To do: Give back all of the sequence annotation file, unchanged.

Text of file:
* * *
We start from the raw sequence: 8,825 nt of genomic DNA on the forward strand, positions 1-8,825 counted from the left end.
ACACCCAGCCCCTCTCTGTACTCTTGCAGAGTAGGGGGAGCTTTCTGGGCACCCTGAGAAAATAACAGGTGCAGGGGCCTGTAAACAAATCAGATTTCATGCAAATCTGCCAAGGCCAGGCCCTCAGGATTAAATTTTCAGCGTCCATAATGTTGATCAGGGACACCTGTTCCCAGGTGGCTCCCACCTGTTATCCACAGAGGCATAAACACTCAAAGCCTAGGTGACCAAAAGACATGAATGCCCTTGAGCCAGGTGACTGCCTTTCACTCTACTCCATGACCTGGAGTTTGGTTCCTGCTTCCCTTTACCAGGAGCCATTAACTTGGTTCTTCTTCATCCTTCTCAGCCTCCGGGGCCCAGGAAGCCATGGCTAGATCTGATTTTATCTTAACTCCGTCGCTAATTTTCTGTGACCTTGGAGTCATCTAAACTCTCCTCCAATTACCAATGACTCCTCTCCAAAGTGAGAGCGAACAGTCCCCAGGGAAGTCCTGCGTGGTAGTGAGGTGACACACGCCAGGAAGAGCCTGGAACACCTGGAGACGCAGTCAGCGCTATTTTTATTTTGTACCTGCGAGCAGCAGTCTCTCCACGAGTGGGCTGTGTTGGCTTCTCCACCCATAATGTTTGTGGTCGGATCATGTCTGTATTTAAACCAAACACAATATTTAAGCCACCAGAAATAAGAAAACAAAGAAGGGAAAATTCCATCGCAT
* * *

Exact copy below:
We start from the raw sequence: 8,825 nt of genomic DNA on the forward strand, positions 1-8,825 counted from the left end.
ACACCCAGCCCCTCTCTGTACTCTTGCAGAGTAGGGGGAGCTTTCTGGGCACCCTGAGAAAATAACAGGTGCAGGGGCCTGTAAACAAATCAGATTTCATGCAAATCTGCCAAGGCCAGGCCCTCAGGATTAAATTTTCAGCGTCCATAATGTTGATCAGGGACACCTGTTCCCAGGTGGCTCCCACCTGTTATCCACAGAGGCATAAACACTCAAAGCCTAGGTGACCAAAAGACATGAATGCCCTTGAGCCAGGTGACTGCCTTTCACTCTACTCCATGACCTGGAGTTTGGTTCCTGCTTCCCTTTACCAGGAGCCATTAACTTGGTTCTTCTTCATCCTTCTCAGCCTCCGGGGCCCAGGAAGCCATGGCTAGATCTGATTTTATCTTAACTCCGTCGCTAATTTTCTGTGACCTTGGAGTCATCTAAACTCTCCTCCAATTACCAATGACTCCTCTCCAAAGTGAGAGCGAACAGTCCCCAGGGAAGTCCTGCGTGGTAGTGAGGTGACACACGCCAGGAAGAGCCTGGAACACCTGGAGACGCAGTCAGCGCTATTTTTATTTTGTACCTGCGAGCAGCAGTCTCTCCACGAGTGGGCTGTGTTGGCTTCTCCACCCATAATGTTTGTGGTCGGATCATGTCTGTATTTAAACCAAACACAATATTTAAGCCACCAGAAATAAGAAAACAAAGAAGGGAAAATTCCATCGCAT